Major retailers in the US reported declines in sales in October, raising fears of a weak Christmas shopping season and of prolonged economic difficulties.
The only exception was the major discount retail chain Wall Mart which attracted consumers with deep discounts.
Analysts said declining sales across the board from high end to low end stores points to the possibility of prolonged recession with consumers refraining from spending because of weakening job markets with hundreds of thousands losing jobs.
Even those who have jobs are cutting down on spending because of fears of possible lay off as no one is sure how long the economic difficulties would last.
The meetings, which also included Ron Gettelfinger, president of the United Auto Workers union, focused on preliminary discussions about what was at stake if one or more automakers fail, executives with knowledge of the meetings were quoted as saying by CNN.
"The industry needs time and it needs money and it has neither at this point. That's the purpose of meeting," one executive told the network.
Among other things, they were asking for doubling the $25 billion low-interest loan programme approved by the Congress as part of energy legislation, to help automakers convert to making more fuel-efficient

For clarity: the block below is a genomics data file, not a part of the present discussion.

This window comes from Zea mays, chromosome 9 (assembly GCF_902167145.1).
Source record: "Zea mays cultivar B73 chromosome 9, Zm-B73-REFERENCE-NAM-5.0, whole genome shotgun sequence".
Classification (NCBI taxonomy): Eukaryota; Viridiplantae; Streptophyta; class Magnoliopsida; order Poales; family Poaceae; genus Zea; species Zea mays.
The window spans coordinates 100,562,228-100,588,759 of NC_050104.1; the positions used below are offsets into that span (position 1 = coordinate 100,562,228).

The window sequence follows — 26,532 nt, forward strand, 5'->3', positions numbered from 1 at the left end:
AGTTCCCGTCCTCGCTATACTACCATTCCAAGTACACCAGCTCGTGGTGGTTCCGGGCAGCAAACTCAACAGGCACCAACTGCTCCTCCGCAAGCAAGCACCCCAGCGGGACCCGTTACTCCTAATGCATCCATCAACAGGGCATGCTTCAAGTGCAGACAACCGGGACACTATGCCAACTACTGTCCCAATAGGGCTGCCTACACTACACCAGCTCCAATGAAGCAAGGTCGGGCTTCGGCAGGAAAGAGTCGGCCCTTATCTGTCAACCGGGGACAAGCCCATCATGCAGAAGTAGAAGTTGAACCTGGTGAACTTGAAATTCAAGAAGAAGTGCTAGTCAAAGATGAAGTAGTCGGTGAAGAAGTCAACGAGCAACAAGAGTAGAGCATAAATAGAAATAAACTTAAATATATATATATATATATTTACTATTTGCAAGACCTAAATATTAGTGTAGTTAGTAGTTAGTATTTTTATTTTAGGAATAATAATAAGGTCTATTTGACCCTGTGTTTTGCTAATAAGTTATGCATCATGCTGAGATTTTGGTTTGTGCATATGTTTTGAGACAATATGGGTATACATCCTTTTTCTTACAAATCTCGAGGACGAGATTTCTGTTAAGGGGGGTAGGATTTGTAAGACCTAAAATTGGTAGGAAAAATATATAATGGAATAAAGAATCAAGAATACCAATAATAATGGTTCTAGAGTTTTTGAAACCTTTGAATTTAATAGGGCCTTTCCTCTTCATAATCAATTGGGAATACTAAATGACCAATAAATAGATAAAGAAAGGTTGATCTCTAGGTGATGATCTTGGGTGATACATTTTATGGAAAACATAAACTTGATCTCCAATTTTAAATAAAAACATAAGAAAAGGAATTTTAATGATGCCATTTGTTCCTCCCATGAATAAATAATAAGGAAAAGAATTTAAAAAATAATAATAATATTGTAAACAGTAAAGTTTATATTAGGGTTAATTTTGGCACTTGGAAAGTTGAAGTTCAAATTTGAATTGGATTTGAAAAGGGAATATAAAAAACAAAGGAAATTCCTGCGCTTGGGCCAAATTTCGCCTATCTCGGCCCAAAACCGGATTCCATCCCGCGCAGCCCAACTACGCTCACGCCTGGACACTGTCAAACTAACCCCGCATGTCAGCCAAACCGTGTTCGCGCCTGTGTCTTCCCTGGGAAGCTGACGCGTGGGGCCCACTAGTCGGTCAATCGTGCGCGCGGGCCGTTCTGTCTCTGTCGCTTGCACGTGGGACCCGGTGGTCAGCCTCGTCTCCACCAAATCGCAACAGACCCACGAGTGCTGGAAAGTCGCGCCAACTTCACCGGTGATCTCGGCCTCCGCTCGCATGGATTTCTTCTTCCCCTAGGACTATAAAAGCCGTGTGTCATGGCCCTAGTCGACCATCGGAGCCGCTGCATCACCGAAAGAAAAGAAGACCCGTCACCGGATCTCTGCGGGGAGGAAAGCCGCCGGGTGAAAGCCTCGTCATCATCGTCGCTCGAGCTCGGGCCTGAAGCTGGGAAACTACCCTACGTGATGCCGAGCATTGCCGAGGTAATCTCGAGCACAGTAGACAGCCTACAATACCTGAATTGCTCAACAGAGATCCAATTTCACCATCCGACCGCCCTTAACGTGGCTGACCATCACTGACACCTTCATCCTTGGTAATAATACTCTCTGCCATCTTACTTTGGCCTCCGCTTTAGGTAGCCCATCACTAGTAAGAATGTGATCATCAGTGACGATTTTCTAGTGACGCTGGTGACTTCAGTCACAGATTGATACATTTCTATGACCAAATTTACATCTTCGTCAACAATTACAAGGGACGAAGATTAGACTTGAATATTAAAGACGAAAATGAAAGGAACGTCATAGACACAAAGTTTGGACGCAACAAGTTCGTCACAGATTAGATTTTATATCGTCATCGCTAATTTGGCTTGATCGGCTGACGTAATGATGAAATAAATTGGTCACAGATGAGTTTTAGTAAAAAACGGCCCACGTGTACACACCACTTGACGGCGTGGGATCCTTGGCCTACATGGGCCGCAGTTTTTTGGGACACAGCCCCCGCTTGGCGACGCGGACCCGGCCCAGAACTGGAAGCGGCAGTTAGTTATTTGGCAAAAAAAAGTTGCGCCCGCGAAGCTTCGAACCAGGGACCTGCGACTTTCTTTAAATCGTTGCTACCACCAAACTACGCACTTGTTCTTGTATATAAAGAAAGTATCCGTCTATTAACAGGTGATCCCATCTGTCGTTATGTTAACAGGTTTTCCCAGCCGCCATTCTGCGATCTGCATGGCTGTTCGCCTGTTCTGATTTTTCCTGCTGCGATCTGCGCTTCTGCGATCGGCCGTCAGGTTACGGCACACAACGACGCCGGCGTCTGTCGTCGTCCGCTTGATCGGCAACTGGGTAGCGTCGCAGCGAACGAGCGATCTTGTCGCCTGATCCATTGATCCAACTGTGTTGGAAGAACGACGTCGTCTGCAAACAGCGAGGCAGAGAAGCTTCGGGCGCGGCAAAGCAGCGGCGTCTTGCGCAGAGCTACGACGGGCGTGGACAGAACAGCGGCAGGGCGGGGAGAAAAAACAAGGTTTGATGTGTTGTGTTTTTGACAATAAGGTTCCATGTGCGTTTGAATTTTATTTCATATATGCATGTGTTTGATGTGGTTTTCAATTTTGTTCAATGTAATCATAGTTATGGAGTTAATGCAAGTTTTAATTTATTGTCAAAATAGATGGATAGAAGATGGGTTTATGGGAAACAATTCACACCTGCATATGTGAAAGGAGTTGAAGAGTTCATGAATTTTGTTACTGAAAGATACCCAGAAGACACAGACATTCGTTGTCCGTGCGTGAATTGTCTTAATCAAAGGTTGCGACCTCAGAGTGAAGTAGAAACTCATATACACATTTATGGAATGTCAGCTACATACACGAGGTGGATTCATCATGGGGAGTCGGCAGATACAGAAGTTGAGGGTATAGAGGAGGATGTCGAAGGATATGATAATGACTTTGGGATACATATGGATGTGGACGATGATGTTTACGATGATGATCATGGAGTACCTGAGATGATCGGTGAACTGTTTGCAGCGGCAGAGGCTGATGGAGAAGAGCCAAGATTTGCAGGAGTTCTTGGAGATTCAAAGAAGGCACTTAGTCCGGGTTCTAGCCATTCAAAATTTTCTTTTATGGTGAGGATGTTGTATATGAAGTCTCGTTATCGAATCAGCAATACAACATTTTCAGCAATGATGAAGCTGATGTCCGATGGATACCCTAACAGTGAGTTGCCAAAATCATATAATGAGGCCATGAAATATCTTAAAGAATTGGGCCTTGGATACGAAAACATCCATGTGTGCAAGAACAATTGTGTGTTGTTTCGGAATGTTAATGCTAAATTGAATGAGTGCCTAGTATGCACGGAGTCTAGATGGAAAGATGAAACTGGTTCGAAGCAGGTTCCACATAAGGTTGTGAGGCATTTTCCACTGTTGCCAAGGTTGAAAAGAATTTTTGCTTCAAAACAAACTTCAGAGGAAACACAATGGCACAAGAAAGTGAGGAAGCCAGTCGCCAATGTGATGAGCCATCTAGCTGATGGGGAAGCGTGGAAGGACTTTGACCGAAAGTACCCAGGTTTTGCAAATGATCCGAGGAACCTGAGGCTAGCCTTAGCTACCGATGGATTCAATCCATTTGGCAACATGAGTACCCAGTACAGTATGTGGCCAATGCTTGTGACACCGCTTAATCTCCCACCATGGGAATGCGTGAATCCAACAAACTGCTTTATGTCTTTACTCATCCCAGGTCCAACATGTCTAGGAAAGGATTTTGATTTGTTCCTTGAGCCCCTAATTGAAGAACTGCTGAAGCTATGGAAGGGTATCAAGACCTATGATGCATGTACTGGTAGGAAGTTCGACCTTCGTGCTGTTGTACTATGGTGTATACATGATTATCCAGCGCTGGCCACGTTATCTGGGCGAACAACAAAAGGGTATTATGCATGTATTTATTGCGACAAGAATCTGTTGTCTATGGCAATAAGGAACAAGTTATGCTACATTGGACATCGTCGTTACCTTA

"It is essential that we preserve our manufacturing and technology base in this country," said Pelosi, in a prepared statement released by her office following the meeting.
"Today, the Democratic leadership discussed how to protect hundreds of thousands of workers and retirees, safeguard the interests of American taxpayers, and use cutting-edge technology to transform blue-collar jobs to green collar jobs for generations to come," she said.
Meanwhile, the New York Times reported that sales at Neiman Marcus, the luxury department store, dropped nearly 28 per cent in October compared with the same month last year.
Sales fell 20 per cent at Abercrombie & Fitch nearly 17 per cent at Saks, 16 per cent at Gap and nearly as much at Nordstrom.
Of the more than two dozen major retailers that reported on Thursday, most witnessed a decline in sales at stores open at least a year, the majority of the decreases in double digits.
"October was every bit as bad we feared," John D Morris, a retailing analyst with Wachovia was quoted by the Times as saying.
"Maybe worse. October's numbers were so disappointing, particularly in the final week, which had to leave retailers in a state of high anxiety going into the holiday season," he said.